Kieran Read and Sam Whitelock’s decision to commit to four-year contracts were indications of the New Zealand Rugby Union’s early planning for the arrival of the 2017 Lions, according to the body’s head of player services Chris Lendrum.
The Canterbury Crusaders duo, whose agreements were announced last weekend, became the second and third players contracted through until the tour after Otago Highlanders utility Ben Smith signed a four-year contract earlier this year.
The trio join 15 other players considered to be likely to be in coach Steve Hansen’s plans for the All Blacks side he hopes will defend the World Cup in England in 2015, while at least 10 others in that bracket are signed through until 2014.
“We have cyclical factors and pinnacle events within that cycle and clearly rugby World Cups are obvious (targets),” Lendrum told Reuters at NZRU headquarters in Wellington.
“We are focused on 2015 but also thinking about who are the players who will be core players who can then take us through to the Lions in 2017.
“We are starting to turn that page now but four to five years in rugby is a lot of seasons.
“The guys in high impact positions, there is a lot of rugby to go through but for the guys like Kieran Read and Sam Whitelock we are confident they can get there.”
The NZRU operates a policy of not picking overseas-based players for the national team, which is seen as a major tool in their battle to retain talent in the country.
Of the players signed through until 2014, focus would now likely turn to securing young forwards Owen Franks, Charlie Faumuina and Luke Romano as well as backs Aaron Smith, Aaron Cruden, Beauden Barrett and Israel Dagg until 2015 and beyond.
Players like Conrad Smith (32) and Cory Jane (30) however fall into a second category – likely to be in Hansen’s plans for England but with 2017 probably a step too far.
A similar approach was applied prior to the 2011 World Cup, Lendrum said, where short-term the All Blacks aimed to be ‘the best defenders of the Webb Ellis trophy’ in 2012 while longer term, younger players were locked up with an eye on 2015.
“If there was a player we weren’t quite certain about and were important for the first goal for 2012 and then they thought, or we thought, they weren’t going to get through to 2015 then those players were important to the here and now of winning All Blacks games,” Lendrum said.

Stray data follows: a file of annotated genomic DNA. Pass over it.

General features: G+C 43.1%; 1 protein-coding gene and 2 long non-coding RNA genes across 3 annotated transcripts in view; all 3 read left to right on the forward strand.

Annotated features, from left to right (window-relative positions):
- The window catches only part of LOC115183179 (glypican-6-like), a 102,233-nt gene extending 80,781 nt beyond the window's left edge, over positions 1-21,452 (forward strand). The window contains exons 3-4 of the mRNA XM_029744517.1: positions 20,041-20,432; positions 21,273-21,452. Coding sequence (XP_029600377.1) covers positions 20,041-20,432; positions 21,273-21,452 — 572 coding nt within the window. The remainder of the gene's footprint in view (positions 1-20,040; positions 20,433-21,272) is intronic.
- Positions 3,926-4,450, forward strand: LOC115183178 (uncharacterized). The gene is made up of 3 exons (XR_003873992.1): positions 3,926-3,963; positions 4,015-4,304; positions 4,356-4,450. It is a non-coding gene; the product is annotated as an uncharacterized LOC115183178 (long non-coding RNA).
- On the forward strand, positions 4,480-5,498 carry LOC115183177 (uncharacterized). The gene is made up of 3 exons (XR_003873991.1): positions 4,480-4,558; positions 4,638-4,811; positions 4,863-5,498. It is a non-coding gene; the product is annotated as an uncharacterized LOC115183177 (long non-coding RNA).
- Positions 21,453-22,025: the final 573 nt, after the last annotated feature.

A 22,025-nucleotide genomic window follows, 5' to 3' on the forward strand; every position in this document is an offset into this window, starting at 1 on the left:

That decision as to when it might be time for a player to leave New Zealand rugby, he added, was normally driven by the All Blacks management with input from the Super Rugby franchise coaches and the organisation’s talent identification programmes.
“The hard conversations are often delivered by the coaches, (who) are critical. They provide constant feedback on the way the team is performing,” Lendrum said.
“At the end of the day it’s what’s best for (the player) and sometimes for their legacy it is best to let them go so they’re not just flailing around at the end of their career. That’s a horrible, lasting memory to have of a player.
“A lot of times you just know. It might be physical reasons, or just that you look at a player who can see that there are a bunch of young kids coming through.”
Lendrum’s biggest concern at the top end of the market was always money, with French and Japanese clubs providing the biggest challenges to keeping players in New Zealand.
Rival codes like rugby league, and to a lesser extent Australian Rules, were targeting younger development players he said, while rival Super Rugby franchises from Australia were also looking at provincial or age-grade players.
“The focus is on not keeping all players. You can’t,” he added. “You have to keep as many of the right players as you can.
“We can’t compete on money so we want them to look at us and think we provide the best environment, best coaches, best pathway to the All Blacks and say ‘I want to stay here because it can make me the best player I can be’.”
(Editing by Nick Mulvenney)